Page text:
• \$\begingroup\$ @RoyT. You're right. Perhaps I'm just a child full of illusions and impossible ideas :). But, well, ants can create palaces, little by little. Anyway, it was not about game instances, but about keeping the terrain renderer separate from, e.g., the 'minimap' renderer. (As for 'graphic context', I meant 'OpenGL|ES context'.) \$\endgroup\$
    – djsp
    Jun 29, 2014 at 15:51
  • \$\begingroup\$ well if you really want to, see my answer. However I warned you ;). Good luck! \$\endgroup\$
    – Roy T.
    Jun 29, 2014 at 18:40
  • \$\begingroup\$ The answer to your two questions is 1) Yes. And 2) No, because 1 is yes. And especially because you're expecting inter-process and not just threaded access. \$\endgroup\$ Jun 29, 2014 at 22:33
  • \$\begingroup\$ This actually seems like a great idea; a proper use of modern multitasking operating systems. Be careful, though: your game might turn into a memory hog like Chrome with that sort of design. \$\endgroup\$
    – AcinonX
    Jan 7 at 18:58

2 Answers 2


A context in OpenGL represents an individual drawing surfaces, such as a viewport in an application. It is impossible to use multiple context to draw to the same surface. If you would like separate system, such as a terrain renderer and a GUI to draw overlapping each other you will need to use the same context.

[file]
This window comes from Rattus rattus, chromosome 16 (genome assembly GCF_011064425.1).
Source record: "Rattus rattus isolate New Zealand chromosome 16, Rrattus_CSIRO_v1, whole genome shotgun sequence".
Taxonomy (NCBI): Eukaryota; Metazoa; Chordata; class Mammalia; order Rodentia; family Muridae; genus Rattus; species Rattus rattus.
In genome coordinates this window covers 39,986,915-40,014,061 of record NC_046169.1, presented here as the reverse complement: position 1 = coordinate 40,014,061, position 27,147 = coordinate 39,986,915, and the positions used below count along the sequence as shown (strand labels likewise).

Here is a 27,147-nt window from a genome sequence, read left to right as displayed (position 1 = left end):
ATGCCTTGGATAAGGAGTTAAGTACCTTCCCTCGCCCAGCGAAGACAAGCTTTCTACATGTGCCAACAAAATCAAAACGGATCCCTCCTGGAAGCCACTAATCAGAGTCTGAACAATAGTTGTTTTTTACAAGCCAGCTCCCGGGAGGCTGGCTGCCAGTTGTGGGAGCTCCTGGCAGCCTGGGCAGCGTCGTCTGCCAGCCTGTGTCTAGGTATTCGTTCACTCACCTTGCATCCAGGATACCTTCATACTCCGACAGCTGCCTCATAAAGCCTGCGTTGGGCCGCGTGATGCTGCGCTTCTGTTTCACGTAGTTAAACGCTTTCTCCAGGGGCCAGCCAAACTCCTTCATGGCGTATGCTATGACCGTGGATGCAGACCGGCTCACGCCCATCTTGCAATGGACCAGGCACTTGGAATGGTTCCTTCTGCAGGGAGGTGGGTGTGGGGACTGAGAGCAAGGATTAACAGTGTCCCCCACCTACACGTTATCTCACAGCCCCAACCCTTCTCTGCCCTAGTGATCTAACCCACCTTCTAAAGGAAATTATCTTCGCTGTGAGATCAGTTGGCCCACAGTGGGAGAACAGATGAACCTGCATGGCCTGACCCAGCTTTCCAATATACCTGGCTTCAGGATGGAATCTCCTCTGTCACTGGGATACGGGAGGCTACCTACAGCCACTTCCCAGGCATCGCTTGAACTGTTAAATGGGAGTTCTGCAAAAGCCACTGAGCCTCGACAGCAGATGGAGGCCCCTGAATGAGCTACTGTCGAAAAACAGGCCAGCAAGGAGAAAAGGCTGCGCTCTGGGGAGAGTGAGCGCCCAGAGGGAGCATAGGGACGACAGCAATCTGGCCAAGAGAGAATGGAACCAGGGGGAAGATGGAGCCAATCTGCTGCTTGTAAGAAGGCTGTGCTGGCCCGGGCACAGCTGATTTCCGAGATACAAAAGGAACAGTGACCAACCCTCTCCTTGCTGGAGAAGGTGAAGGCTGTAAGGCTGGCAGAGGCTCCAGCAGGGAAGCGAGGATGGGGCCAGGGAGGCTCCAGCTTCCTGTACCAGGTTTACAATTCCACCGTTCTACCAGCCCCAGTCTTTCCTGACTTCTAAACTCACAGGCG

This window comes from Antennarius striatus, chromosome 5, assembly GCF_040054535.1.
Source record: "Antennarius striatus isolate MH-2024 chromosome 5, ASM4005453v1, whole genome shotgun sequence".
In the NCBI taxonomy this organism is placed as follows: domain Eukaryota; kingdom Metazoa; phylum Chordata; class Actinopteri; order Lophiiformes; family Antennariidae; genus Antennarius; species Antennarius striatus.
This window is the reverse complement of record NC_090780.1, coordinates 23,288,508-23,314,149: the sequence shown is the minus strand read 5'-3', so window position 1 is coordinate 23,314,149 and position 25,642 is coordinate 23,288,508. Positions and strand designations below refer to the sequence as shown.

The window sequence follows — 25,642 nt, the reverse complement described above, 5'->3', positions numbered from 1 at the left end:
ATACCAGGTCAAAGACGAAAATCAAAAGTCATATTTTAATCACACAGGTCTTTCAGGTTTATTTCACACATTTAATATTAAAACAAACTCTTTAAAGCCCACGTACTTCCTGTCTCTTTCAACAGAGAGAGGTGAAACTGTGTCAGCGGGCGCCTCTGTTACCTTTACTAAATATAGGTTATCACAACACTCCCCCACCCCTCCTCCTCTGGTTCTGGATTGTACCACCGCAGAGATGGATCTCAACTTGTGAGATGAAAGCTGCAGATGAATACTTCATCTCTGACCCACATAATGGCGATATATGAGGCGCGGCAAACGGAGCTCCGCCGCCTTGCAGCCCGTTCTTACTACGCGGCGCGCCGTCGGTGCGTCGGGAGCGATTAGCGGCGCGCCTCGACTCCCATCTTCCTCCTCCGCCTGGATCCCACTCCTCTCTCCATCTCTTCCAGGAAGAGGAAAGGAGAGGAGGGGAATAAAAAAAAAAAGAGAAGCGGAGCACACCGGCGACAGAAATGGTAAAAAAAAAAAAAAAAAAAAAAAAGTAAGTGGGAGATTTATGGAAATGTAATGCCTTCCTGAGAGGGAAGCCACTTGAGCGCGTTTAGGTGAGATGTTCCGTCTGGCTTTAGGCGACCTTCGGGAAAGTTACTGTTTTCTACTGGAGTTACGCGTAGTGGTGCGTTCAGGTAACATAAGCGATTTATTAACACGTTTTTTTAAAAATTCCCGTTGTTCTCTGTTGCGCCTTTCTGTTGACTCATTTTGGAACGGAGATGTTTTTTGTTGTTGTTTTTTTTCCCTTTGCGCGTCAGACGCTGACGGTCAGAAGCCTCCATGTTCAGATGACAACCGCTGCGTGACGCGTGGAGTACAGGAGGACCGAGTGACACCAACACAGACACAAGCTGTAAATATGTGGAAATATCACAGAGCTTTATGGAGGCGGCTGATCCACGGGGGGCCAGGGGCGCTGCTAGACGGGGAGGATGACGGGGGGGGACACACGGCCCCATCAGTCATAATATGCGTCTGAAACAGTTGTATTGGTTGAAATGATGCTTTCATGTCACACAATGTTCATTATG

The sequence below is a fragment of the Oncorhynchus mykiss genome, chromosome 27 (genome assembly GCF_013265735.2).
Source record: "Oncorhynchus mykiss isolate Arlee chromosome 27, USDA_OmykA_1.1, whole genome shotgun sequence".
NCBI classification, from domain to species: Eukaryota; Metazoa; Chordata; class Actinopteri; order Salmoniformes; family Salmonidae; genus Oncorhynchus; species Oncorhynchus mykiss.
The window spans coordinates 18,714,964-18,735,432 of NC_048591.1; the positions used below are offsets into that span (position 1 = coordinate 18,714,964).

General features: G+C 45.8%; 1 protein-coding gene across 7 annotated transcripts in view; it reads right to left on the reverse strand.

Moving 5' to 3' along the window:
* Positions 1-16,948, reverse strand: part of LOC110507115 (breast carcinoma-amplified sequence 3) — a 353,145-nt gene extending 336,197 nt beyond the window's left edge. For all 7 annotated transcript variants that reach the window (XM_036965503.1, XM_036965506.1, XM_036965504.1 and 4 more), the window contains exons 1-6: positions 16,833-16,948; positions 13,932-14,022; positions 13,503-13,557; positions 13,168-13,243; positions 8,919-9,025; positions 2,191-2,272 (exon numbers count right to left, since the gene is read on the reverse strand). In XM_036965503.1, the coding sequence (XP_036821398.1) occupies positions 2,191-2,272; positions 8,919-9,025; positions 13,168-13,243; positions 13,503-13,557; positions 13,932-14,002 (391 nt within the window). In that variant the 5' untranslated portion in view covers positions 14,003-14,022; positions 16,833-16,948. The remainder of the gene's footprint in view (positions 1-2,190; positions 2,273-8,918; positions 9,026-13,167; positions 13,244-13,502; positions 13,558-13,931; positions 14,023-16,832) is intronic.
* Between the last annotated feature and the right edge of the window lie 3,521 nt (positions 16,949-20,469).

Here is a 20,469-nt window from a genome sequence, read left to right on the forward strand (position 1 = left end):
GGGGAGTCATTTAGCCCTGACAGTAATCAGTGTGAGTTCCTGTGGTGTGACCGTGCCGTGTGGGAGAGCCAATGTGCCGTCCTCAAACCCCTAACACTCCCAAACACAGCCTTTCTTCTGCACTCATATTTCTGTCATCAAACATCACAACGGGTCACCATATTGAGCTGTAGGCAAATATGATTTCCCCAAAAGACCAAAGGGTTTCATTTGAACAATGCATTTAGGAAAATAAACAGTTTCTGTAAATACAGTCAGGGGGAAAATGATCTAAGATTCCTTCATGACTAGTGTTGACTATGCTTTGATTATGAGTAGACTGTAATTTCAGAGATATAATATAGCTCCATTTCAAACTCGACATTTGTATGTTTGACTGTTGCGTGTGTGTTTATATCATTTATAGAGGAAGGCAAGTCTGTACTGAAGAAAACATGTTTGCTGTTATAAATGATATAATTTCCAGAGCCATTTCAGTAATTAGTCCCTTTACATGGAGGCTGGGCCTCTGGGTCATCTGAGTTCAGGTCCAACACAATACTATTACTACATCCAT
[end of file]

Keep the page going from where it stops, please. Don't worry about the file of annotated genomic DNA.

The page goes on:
Separating work into multiple threads has no benefit from a security context, and to be honest the only security context in games is related to online play which is often solved by letting the server make authoritative decisions. You can separate game code into threads, but this is a very complex process which needs to be synchronized each frame (as the GPU can only handle on request at a time). A novice or even moderately experienced game engine programmer will probably end up with a slower game engine and not a faster game engine when using multi-threading so I would advice against it. However, for a good reference see this article

What you might be looking for, and what you should do, is separating functionality and data from other functionality and data. In games we often use the entity-component paradigm for this. See this list of articles and the answer to this question for more information. (It helped me a lot).